Never thought I’d see the day where headlines announce overcrowding of the slopes on Mount Everest. Not in droves, but recent news reports have highlighted an increase in the number of mountain climbers who have undertaken the task to complete the arduous climb. Some do it or forever rest where they have fallen. Sherpas who are professional guides help to carry equipment to the top. They lead climbers, hikers, celebrities and groups up the dangerous mountain terrain to an altitude where only planes fly, and at the peril of their own lives.
I take my hat off to all those who have reached Everest’s zenith or are in the throes of planning the hike up some other treacherous mountain. Truly, it is not for the faint of heart. Everest is the tallest mountain on earth, the peak scaling 29,029 feet. Before even reaching the summit, the climb up causes the body to gasp for air. Oxygen is thinner at the 26,000 feet elevation and beyond, otherwise called the “death zone.” Some effects the climber may experience there include exhaustion, delirium, incoherence, and moments of insanity, all due to the inability to breathe in enough oxygen.
Mount Everest has proven to be a perilous nature challenge, but lately, more and more people are taking up the dare. Optimum fitness levels and pertinent climbing skills help to achieve the goal of reaching the pinnacle. However, some persons have not been so fortunate. According to an article in Business Insider, 11 people have died just this spring alone from trying to reach the crest. Overall, it is recorded that the steep mountain has claimed the lives of 306 people to date. As if the tough climb was not enough to drain the experienced climber, they bypass frozen dead bodies, now a part of the landscape, which must present a mental conflict as they trudge slowly upward. Besides the real dangers the assent poses, hikers say the 20 minute limit spent on the peak is worth every bit of trouble before descending to base camp.
What is causing this sudden surge in interest with respects to Everest? Have the situation become easier or more navigable than in prior years? I don’t think so. The dangers certainly are the same. Plus, thin air, avalanches pose the most serious threat to climbers. In 2018, an avalanche took the lives of 16 Sherpas. So, what pushes the hiker to go all the way to the apex? Could it be to enjoy the view (which I am told is out of this world), to claim bragging rights, to take photos, to be a part of an elite group of mountaineers? Whatever the reason, losing life or limb is a hard price to pay for 20 minutes of goal satisfaction.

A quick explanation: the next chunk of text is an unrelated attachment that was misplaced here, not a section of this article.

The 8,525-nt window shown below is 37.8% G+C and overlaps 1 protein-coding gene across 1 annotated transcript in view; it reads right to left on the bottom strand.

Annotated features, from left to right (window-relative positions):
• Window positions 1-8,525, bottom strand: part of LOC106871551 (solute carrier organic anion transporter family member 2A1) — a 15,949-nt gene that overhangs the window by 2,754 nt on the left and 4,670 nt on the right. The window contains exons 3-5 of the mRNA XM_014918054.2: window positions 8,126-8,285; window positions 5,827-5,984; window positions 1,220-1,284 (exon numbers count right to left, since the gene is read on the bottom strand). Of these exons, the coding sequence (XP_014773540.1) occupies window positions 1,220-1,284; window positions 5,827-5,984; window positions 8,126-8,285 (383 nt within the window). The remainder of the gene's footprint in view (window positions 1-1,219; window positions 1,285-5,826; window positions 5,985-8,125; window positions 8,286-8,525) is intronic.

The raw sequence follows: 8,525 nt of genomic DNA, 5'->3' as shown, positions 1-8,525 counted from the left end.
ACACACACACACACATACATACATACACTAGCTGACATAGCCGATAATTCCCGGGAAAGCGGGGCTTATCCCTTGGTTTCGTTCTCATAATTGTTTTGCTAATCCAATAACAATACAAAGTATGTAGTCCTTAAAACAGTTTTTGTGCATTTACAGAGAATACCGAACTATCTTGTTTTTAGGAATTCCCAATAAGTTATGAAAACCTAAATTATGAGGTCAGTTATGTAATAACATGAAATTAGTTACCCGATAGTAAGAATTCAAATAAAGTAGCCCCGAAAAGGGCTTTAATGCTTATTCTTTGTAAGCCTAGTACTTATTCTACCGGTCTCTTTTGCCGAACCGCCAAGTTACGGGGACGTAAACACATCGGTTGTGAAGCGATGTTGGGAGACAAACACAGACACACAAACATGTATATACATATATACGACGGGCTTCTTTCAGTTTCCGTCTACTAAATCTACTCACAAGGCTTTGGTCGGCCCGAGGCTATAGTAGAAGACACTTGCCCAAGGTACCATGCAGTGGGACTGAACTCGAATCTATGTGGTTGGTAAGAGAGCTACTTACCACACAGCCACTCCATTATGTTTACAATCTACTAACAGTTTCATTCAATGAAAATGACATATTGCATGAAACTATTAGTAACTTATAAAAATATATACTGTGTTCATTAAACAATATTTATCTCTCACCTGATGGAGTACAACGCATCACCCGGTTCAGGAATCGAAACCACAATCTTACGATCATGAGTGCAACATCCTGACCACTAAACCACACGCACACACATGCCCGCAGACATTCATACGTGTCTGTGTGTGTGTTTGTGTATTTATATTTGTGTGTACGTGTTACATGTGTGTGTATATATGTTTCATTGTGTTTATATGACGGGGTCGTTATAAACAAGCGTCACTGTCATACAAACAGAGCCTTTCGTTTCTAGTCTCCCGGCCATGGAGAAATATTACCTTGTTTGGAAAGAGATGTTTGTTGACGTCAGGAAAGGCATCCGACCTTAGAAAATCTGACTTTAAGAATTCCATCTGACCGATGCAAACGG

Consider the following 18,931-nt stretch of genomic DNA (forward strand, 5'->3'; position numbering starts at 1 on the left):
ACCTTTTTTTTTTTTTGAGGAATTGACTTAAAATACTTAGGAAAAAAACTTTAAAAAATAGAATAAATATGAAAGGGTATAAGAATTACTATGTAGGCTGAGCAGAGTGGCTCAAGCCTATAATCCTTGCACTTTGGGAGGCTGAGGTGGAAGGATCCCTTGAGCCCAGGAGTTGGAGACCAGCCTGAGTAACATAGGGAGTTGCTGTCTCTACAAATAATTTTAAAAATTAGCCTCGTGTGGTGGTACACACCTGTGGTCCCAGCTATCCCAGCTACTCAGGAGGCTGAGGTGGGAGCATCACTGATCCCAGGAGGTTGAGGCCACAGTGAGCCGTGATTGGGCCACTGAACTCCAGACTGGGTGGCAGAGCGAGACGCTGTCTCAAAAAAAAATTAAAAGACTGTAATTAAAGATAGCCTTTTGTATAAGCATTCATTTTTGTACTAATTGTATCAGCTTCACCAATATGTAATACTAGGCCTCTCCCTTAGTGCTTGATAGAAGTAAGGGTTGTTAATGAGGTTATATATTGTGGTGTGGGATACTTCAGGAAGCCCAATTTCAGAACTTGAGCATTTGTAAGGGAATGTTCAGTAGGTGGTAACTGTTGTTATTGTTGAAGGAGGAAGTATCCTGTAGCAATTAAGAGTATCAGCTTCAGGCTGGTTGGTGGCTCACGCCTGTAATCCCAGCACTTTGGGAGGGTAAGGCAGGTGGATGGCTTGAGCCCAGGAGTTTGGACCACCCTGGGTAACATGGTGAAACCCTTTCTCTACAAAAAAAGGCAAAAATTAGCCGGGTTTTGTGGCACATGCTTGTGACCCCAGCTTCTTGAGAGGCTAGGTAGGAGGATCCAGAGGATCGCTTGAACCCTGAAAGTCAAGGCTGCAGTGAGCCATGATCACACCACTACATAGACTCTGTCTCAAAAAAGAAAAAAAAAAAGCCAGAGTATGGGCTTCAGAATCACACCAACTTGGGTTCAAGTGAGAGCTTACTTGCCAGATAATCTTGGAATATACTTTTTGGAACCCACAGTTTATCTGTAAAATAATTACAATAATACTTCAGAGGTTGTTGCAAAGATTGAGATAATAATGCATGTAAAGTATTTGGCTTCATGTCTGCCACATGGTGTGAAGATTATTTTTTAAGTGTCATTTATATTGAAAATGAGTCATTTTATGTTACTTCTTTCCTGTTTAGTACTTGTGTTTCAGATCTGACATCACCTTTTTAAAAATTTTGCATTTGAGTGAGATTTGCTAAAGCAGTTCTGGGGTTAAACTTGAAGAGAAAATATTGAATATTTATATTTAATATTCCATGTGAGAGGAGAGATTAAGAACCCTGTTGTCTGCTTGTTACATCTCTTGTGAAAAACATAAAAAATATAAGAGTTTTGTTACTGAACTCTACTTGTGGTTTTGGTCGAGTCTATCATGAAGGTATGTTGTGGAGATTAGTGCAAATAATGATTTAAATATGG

Everest may be the only place on earth that my itinerary plans would recommend, turning back, until better circumstances, better fitness, and better overall conditions could be met. I believe in accepting limits and preserving life in order to try again another day. The thought of forging ahead at the risk of your own life, just because you may have considerable expedition expense loss, wasted time and talent, or because you say to yourself, “I’ve come too far to turn back” may not be prudent thinking. Another day, another attempt, another opportunity may present itself if you are determined to one day achieve the goal.
The closest I will ever come to Everest is when I visit Nepal, which I hope to do some day. It would be amazing to rise to the heights, but I can still remember my experience when I climbed Table Mountain in South Africa. That mountain would be considered a hill to the likes of the mighty Everest. Even though, it does not hold many of the risks found on Everest, it proved to be a strain to me physically and mentally. The venture took me twice the time to complete. My legs felt like stumps, at times my heart felt like it would burst inside my chest, and the residue of salt squeezed out through my pores from sweat were caked on my face by the time I reached the top. I looked a frightful sight but the view at the crown was fantastic and worth the effort.
Although climbing the South African peak did not pose a danger or threat to my life, they were many times on the trail I felt like giving up. The battle to continue was as much a mental one as it was physical. I achieved the personal goal, gained bragging rights, took awesome photos and relaxed before descending via the cable car. My experience on Table Mountain pales in comparison to what the Sherpas and professional climbers do on Everest. Yet, my attitude to such an undertaking is if at first you don’t succeed, try again. Do not risk your life unnecessarily. Live to try again.